The Education Department said Monday that it was creating a student-aid enforcement unit that will “respond more quickly and efficiently to allegations of illegal actions by higher education institutions.”
Critics have complained that the government didn’t move swiftly enough to take action against for-profit schools such as Corinthian Colleges, which filed for bankruptcy protection last year amid fraud allegations, closing schools and leaving thousands of students with hefty debt and frustrated efforts at earning degrees.
“When Americans invest their time, money and effort to gain new skills, they have a right to expect they’ll actually get an education that leads to a better life for them and their families,” said Acting Education Secretary John B. King Jr. “Schools looking to cheat students and taxpayers will be held accountable.”
The new unit will investigate potential abuse and fraud. It will be led by Robert Kaye, a former Federal Trade Commission enforcement attorney.
As part of his 2017 budget, President Obama is requesting more than $13 million in additional money to strengthen enforcement and oversight of the billions of dollars in student financial grants and loans the government provides.
— Associated Press
The French data protection authority on Monday gave Facebook three months to stop tracking non-users’ Web activity without their consent and ordered the social network to stop some transfers of personal data to the United States.
The French order comes after a European Union court ruling last year struck down an agreement that had been relied on by thousands of companies, including Facebook, to avoid cumbersome E.U. data transfer rules.
The transatlantic Safe Harbour pact was ruled illegal last year amid concerns over mass U.S. government snooping. E.U. data protection authorities said firms had three months to set up alternative legal arrangements for transferring data. That deadline expired last week.
Facebook has said it has set up alternative legal structures to continue its transfers in line with E.U. law.
“Protecting the privacy of the people who use Facebook is at the heart of everything we do. We . . . look forward to engaging with the CNIL to respond to their concerns,” a spokeswoman said.
● Volkswagen said its quality control chief is leaving the company. Frank Tuch, 48, is being replaced as the company deals with a scandal over diesel vehicles equipped to cheat on emissions testing. Hans-Joachim Rothenpieler, 58, until now head of technical development at the company’s commercial vehicles brand, will succeed Tuch. A Volkswagen statement said Tuch is “leaving the company at his own request” and that the company “regrets Tuch’s decision and thanks him for his achievements.”
● Restaurant reviews site Yelp posted higher revenue but lower profits than expected while saying its chief financial officer will step down. The earnings release came out unexpectedly before the market close. The net loss in the fourth quarter through December came to $22.2 million, or 29 cents per share. The company said $20.3 million of the loss was due to an income tax expense. Revenue grew 40 percent to $153.7 million. The company said CFO Rob Krolik will step down. Yelp said it expects first-quarter revenue of $154 million to $157 million and full-year revenue of $685 million to $700 million.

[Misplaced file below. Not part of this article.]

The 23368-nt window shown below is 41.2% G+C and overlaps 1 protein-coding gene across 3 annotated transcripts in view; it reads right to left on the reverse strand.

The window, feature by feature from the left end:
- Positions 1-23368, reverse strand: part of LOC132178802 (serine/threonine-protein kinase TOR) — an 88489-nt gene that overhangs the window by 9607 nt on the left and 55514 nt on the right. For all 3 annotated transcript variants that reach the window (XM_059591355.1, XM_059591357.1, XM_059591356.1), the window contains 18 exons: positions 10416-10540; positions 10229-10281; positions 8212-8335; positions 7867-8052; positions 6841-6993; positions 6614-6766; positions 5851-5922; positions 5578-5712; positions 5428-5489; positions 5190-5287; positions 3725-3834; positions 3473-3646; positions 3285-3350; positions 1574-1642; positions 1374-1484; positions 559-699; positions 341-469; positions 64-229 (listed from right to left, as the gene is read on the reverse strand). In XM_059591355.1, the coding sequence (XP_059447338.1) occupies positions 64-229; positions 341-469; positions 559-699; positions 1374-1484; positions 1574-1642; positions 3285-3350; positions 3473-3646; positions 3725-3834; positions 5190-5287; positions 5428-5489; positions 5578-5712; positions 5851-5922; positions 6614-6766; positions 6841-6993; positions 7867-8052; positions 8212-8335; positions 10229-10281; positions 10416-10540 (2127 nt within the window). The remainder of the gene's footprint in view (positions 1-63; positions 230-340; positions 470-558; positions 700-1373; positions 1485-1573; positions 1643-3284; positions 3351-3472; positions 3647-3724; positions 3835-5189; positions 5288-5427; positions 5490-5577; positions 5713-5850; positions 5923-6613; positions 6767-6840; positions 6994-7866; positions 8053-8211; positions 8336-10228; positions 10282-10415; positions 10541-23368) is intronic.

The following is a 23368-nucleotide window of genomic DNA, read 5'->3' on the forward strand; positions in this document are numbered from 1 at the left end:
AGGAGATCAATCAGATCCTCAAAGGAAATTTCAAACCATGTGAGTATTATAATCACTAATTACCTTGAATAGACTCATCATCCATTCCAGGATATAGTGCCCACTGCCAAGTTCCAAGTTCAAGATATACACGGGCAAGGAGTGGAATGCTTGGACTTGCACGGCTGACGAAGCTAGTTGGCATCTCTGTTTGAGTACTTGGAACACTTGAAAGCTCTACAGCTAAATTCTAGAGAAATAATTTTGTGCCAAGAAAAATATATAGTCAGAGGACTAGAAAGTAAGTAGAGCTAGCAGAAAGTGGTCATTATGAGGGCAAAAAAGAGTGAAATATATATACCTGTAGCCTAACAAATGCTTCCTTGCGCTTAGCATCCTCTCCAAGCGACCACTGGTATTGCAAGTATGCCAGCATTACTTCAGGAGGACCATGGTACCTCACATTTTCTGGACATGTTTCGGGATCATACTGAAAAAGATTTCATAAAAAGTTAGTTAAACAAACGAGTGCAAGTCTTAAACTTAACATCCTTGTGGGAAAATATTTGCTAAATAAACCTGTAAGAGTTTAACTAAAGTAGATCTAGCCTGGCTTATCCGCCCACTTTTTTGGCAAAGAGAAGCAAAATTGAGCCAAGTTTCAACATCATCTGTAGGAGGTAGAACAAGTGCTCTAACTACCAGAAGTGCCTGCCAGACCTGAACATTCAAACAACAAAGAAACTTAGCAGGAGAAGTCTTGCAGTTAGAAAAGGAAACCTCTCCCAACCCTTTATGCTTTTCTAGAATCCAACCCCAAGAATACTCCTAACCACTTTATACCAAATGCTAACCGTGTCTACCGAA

● Chesapeake Energy, the natural gas driller that’s been slashing jobs and investor payouts to conserve dwindling cash flows, said it has no plans to pursue bankruptcy. Chesapeake’s counsel, Kirkland & Ellis, continues to advise the company as it seeks to further strengthen its balance sheet following its recent debt exchange, the company said in a statement. The company’s shares dropped a record 51 percent after Debtwire reported that Chesapeake had retained Kirkland & Ellis to help restructure a $9.8 billion debt load.
● American consumers’ expectations for inflation three years ahead fell last month to the lowest level going back to June 2013, according to a monthly Federal Reserve Bank of New York survey released Monday. The median respondent to the New York Fed’s January Survey of Consumer Expectations predicted annual consumer price inflation three years from now would be 2.5 percent, down from 2.8 percent in the December poll. Median expected inflation one year ahead fell to a record-low 2.4 percent. Consumers reduced expectations for inflation in the prices of gasoline, medical care and college tuition over the next year, but anticipated slightly faster inflation in the prices of food and rent.
— From news services
● 10 a.m.: Commerce Department releases wholesale trade inventories for December.
● 10 a.m.: Labor Department releases job openings and labor turnover survey for December.
● Earnings: Coca-Cola, CVS, Goodyear, Disney.